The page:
Many hands make for an incredible community, especially when Christ is in the middle of it all.
Whether joined in prayer or engaged in the work of ministry, those hands are an extension of God’s hands for the students and families of the diocese’s 37 Catholic grade schools and three Catholic high schools, along with the countless parishioners and benefactors who help make it all possible.
“How blessed are we to live and work in a diocese built on the spirituality of stewardship!” stated Dr. Erin Vader, superintendent of Catholic schools for the Jefferson City diocese.
As families enjoy their remaining days of summer vacation, the administrators are hard at work laying the groundwork for another successful year.
“All of us involved in the Catholic Schools of the Diocese of Jefferson City are grateful to serve, blessed by our bishop and our pastors, delighted with our students and alumni, and proud to partner with the first and best teachers of our students: their parents,” she wrote in a State of the Schools report to the people of the diocese.
In that report, available HERE, Dr. Vader recounts the past year’s successes in carrying Catholic education and faith formation through the pandemic and into the future.
She noted that according to last year’s standardized tests, students continued learning and moving ahead through distance learning.
Administrators of all the diocese’s Catholic schools have continued working together to review and update the standard curriculum for all of the schools, including faith formation, mathematics and language arts.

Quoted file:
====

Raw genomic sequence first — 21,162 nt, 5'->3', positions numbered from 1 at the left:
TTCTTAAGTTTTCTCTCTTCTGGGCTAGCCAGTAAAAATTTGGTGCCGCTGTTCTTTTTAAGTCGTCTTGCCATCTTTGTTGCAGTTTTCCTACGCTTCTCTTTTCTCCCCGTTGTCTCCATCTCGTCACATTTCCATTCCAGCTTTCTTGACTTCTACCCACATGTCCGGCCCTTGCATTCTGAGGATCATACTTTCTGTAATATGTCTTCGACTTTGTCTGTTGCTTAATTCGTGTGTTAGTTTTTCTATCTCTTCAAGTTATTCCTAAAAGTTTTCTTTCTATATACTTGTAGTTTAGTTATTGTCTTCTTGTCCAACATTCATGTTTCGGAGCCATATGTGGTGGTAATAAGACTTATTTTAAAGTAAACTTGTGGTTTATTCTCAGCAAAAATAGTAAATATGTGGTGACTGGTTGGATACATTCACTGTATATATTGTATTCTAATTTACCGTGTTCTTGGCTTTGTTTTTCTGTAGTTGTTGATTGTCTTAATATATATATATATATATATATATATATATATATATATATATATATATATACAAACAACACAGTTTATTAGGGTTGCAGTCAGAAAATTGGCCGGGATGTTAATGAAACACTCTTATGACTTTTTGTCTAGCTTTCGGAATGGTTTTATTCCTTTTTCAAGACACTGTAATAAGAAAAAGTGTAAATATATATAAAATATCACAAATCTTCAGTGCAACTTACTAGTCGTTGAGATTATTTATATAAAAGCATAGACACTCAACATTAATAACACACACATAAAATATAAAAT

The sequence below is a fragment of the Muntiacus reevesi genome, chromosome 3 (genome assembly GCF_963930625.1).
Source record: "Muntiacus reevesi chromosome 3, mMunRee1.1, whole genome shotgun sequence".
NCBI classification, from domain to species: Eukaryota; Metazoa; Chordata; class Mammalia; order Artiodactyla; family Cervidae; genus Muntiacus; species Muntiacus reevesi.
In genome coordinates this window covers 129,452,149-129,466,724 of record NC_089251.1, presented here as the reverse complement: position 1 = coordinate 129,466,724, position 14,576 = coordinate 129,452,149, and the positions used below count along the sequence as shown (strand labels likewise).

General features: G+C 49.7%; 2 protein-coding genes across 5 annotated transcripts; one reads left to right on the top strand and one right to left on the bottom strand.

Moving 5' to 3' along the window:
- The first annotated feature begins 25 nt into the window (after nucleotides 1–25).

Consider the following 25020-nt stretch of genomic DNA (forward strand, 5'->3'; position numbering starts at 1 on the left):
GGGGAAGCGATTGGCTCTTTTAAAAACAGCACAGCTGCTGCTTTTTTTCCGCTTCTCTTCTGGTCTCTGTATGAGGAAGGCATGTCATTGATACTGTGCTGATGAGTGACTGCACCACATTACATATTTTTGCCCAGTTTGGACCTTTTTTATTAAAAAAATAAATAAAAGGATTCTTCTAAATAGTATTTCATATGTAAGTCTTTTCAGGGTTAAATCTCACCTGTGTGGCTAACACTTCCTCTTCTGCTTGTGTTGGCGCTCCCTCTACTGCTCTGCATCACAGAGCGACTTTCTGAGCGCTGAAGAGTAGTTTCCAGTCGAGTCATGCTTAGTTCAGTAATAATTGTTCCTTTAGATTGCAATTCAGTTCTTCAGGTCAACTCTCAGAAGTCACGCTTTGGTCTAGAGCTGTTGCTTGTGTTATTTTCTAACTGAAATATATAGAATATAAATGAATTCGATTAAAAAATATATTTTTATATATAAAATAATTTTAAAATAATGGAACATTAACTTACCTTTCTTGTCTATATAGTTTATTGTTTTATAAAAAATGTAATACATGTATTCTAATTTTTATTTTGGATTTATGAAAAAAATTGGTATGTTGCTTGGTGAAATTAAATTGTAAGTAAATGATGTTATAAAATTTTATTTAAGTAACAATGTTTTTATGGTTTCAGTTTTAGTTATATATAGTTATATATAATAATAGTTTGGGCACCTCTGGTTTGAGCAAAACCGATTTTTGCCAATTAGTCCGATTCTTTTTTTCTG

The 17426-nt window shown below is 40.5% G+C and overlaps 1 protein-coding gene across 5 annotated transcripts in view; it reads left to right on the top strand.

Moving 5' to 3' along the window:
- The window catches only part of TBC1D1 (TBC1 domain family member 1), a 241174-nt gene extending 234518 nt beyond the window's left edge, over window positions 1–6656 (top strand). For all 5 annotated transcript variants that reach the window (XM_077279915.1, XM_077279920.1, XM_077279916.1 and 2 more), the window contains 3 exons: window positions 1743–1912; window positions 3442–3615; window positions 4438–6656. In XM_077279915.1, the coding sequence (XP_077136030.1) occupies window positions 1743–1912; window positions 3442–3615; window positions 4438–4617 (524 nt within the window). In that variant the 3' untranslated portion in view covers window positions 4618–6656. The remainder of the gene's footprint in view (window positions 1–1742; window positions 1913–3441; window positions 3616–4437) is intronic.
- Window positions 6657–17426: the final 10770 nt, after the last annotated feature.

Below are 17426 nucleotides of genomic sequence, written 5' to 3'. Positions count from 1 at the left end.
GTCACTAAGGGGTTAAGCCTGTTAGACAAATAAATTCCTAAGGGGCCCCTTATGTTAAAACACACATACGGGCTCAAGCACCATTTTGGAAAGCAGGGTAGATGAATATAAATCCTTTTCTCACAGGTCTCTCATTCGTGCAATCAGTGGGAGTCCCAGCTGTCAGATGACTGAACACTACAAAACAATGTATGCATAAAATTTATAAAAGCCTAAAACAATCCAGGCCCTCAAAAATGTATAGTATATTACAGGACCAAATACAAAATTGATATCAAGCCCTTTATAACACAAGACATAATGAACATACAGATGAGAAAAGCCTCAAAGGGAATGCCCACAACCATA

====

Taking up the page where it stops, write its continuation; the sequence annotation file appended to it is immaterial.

The process of reviewing curriculum will continue this year as pastors, administrators, families and staff work with diocesan personnel to provide the safest, most effective learning environment for students of all ages.
All the while, parishes, which are already committed to supporting their schools as part of their overall ministry, are moving closing to a full stewardship model under the diocesan pastoral plan.
Pastors and parish leaders are learning about the importance of having all parishioners pledge to God a return on their gifts of time, talent and treasure as a necessary response to the call to discipleship.
This will influence all aspects of parish ministry, including Catholic education, ensuring not only its long-term vitality but also its conformity to Jesus’s Great Commission: “Go, therefore, and make disciples of all nations, baptizing them in the name of the Father, and of the Son, and of the Holy Spirit, teaching them to observe all that I have commanded you. And behold, I am with you always, until the end of the age,” (Matthew 28:19-20).
At Mass Aug. 4 with 65 new Catholic school teachers of the diocese, Monsignor Robert A. Kurwicki noted that there will be challenges during this school year, as there are during any other year.
“Keep your eyes focused on the Lord and the mission He gives us, and He will help you,” said Msgr. Kurwicki, vicar general for the diocese. “He will guide you, bless you and keep you.”